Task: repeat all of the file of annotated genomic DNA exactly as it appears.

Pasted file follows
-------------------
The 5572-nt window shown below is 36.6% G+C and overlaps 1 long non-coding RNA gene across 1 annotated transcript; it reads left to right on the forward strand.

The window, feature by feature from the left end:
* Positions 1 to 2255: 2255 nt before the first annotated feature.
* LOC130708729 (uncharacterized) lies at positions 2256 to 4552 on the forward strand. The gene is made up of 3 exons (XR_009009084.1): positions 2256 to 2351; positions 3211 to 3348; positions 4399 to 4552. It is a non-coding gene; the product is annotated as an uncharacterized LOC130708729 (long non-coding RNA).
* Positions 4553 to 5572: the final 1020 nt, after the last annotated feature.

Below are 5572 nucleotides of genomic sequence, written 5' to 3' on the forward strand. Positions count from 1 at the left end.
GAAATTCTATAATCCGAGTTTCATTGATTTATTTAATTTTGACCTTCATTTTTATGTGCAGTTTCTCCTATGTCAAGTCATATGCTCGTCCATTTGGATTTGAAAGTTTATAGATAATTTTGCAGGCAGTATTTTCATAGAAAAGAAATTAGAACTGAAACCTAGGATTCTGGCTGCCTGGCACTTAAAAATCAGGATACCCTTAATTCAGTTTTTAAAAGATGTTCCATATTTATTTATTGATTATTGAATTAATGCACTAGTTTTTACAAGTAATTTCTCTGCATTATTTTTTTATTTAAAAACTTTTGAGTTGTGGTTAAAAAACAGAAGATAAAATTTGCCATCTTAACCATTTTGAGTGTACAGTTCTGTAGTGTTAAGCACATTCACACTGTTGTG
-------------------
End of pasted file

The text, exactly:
The 5572-nt window shown below is 36.6% G+C and overlaps 1 long non-coding RNA gene across 1 annotated transcript; it reads left to right on the forward strand.

The window, feature by feature from the left end:
* Positions 1 to 2255: 2255 nt before the first annotated feature.
* LOC130708729 (uncharacterized) lies at positions 2256 to 4552 on the forward strand. The gene is made up of 3 exons (XR_009009084.1): positions 2256 to 2351; positions 3211 to 3348; positions 4399 to 4552. It is a non-coding gene; the product is annotated as an uncharacterized LOC130708729 (long non-coding RNA).
* Positions 4553 to 5572: the final 1020 nt, after the last annotated feature.

Below are 5572 nucleotides of genomic sequence, written 5' to 3' on the forward strand. Positions count from 1 at the left end.
GAAATTCTATAATCCGAGTTTCATTGATTTATTTAATTTTGACCTTCATTTTTATGTGCAGTTTCTCCTATGTCAAGTCATATGCTCGTCCATTTGGATTTGAAAGTTTATAGATAATTTTGCAGGCAGTATTTTCATAGAAAAGAAATTAGAACTGAAACCTAGGATTCTGGCTGCCTGGCACTTAAAAATCAGGATACCCTTAATTCAGTTTTTAAAAGATGTTCCATATTTATTTATTGATTATTGAATTAATGCACTAGTTTTTACAAGTAATTTCTCTGCATTATTTTTTTATTTAAAAACTTTTGAGTTGTGGTTAAAAAACAGAAGATAAAATTTGCCATCTTAACCATTTTGAGTGTACAGTTCTGTAGTGTTAAGCACATTCACACTGTTGTG